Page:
The family of a student who committed suicide at her parents' home after saying she was raped by a fellow undergraduate has slammed the university for failing her.
Hannah Stubbs, a 22-year-old physiotherapy student at Keele University, fell into a "deep depression" following the attack, which left her needing medical treatment.
The student did not return to her course following the attack, as the person alleged to have raped Hannah was still studying there.
Hannah's grandfather Peter Stubbs told the Sunday Times: "I was in business and if something had occurred on the factory floor the person involved would be suspended while an investigation was carried out. I am at a loss to understand why that did not happen at Keele.
"If it had, Hannah might have returned to her course and still be alive today."
Peter added he believed the attack was "the sole reason" for his granddaughter's depression which led to her death, and accused the university of "inadequate" support.
Hannah's mother Amanda announced her daughter's death on Facebook on 2 September in an emotional post.
A university spokesman said: "We were deeply upset to learn of [Hannah’s] tragic death. The university offers a comprehensive support service to its students and its priority lies with their welfare. These matters are without exception sensitive and confidential and we cannot comment further on particular cases and allegations."
A Staffordshire Police spokesman said: "Since we were made aware of an allegation of a rape, specially trained officers have been conducting an investigation into the incident.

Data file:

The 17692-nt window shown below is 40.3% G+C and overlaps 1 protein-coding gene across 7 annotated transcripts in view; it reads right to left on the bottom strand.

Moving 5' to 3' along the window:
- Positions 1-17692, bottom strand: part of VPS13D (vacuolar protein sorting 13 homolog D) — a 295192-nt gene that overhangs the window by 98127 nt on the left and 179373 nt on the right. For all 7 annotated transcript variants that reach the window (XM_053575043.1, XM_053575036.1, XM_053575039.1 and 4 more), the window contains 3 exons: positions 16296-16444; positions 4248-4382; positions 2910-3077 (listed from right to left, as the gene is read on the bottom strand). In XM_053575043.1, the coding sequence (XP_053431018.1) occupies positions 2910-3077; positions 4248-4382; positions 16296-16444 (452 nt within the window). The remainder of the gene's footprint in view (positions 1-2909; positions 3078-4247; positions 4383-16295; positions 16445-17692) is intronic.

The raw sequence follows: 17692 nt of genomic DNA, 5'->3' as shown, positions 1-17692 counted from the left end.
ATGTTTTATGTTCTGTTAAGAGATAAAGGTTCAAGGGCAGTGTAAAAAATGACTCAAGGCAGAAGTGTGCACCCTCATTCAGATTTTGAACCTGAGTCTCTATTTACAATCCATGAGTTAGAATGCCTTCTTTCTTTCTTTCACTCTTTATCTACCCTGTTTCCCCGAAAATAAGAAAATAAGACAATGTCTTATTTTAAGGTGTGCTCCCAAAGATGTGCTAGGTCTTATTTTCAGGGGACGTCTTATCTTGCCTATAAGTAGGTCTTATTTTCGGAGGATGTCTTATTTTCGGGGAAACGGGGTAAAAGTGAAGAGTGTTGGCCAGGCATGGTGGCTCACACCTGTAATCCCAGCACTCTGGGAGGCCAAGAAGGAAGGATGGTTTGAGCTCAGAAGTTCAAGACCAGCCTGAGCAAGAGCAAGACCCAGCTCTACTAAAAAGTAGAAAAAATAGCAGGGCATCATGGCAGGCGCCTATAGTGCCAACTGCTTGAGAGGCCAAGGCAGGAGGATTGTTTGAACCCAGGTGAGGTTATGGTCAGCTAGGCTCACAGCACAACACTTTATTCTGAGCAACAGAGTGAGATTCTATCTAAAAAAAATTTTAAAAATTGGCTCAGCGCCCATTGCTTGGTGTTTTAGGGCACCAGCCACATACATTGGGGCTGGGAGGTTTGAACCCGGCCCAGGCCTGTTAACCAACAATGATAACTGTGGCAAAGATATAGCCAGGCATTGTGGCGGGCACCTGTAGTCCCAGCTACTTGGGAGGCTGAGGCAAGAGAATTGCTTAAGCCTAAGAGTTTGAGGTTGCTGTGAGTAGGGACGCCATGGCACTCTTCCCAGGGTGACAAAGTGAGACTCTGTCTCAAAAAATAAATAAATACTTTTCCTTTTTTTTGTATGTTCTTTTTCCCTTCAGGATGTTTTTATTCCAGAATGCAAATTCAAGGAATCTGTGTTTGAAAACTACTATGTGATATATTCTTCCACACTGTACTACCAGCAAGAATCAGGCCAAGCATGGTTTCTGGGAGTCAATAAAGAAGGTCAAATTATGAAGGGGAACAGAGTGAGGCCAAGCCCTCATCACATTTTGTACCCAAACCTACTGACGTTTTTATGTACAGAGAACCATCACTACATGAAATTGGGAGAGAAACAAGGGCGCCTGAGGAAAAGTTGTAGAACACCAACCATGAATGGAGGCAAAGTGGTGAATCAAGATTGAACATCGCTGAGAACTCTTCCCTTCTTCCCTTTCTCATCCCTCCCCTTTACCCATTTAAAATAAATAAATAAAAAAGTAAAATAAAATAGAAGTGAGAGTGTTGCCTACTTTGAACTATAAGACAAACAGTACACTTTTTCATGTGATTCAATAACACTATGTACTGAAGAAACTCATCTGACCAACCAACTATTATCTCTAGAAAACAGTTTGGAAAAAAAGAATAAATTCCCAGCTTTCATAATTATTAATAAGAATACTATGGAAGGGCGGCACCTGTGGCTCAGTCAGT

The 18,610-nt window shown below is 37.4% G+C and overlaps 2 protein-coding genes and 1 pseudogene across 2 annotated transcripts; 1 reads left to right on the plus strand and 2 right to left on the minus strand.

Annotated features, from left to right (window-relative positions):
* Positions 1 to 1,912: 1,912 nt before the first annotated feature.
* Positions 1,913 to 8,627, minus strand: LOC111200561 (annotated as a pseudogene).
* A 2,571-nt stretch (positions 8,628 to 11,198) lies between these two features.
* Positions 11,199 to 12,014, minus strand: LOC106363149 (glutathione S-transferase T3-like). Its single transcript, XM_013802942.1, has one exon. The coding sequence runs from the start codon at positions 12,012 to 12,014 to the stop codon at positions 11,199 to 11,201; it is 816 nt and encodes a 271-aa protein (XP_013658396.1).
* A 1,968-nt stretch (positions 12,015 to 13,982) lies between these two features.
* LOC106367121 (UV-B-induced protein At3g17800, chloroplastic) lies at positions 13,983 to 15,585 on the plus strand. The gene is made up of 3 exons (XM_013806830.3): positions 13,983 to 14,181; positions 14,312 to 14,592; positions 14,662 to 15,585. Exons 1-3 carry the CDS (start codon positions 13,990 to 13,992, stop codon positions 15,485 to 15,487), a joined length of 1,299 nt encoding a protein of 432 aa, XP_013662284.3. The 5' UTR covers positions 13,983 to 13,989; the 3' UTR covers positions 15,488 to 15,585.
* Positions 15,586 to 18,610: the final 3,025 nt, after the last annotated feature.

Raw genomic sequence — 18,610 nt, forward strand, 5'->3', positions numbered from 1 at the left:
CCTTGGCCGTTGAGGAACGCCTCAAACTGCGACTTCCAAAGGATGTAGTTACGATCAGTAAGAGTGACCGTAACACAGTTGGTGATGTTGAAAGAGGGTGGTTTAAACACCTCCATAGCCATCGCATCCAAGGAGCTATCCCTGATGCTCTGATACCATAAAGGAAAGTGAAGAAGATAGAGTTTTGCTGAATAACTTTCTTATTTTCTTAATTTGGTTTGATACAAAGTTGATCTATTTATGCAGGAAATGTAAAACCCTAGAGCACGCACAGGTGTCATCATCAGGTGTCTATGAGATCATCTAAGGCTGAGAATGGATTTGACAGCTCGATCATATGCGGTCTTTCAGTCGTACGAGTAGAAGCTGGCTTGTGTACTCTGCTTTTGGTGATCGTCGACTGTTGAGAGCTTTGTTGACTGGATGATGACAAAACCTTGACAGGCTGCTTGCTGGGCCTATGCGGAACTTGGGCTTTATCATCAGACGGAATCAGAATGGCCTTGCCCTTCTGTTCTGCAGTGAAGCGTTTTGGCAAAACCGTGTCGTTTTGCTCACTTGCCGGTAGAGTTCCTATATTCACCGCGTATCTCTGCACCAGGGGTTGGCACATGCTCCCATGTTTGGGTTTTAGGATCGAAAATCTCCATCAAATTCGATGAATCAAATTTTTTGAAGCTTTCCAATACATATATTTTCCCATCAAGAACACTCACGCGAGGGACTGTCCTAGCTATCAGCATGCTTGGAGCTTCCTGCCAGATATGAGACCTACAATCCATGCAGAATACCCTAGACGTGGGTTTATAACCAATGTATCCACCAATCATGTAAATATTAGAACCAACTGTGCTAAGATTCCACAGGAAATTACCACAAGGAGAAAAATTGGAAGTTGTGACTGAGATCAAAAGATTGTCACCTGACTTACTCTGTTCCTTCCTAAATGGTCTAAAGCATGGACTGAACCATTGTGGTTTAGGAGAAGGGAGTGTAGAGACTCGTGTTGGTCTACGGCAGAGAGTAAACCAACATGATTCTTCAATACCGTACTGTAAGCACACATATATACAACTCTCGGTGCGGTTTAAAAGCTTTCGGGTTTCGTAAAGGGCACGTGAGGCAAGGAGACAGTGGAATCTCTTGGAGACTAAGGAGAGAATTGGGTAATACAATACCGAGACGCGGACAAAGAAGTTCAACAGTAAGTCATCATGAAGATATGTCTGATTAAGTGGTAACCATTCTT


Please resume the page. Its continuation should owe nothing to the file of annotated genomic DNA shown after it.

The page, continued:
"This included referring Hannah for counselling support whilst the investigation progressed.
"A suspect was questioned by detectives and a file was compiled for consideration by the Crown Prosecution Service for a charging decision.
"A report on the circumstances of Hannah’s death will be made for Her Majesty’s Coroner."
- Young People Waiting More Than Three Years For Mental Health Help In 'Creaking' System
- 'University Life Contributed To My Depression'
- Thousands More Students Seeking Counselling For Depression, As Universities Slash Funding
- 'People Still Think Depression Is For Emos And Goths'
- Mental Health Stigma Stops Students Seeking Help
Useful websites and helplines:
- Samaritans, open 24 hours a day, on 08457 90 90 90
- Mind, open Monday to Friday, 9am-6pm on 0300 123 3393
- Get Connected is a free advice service for people under 25. Call 0808 808 4994; email: firstname.lastname@example.org or visit the website getconnected.org.uk
- Young Minds offers information to young people about mental health and emotional wellbeing
- HopeLine runs a confidential advice helpline if you are a young person at risk of suicide or are worried about a young person at risk of suicide. Mon-Fri 10-5pmand 7pm-10pm. Weekends 2pm-5pm on 0800 068 41 41
- HeadMeds - a straight-talking website on mental health medication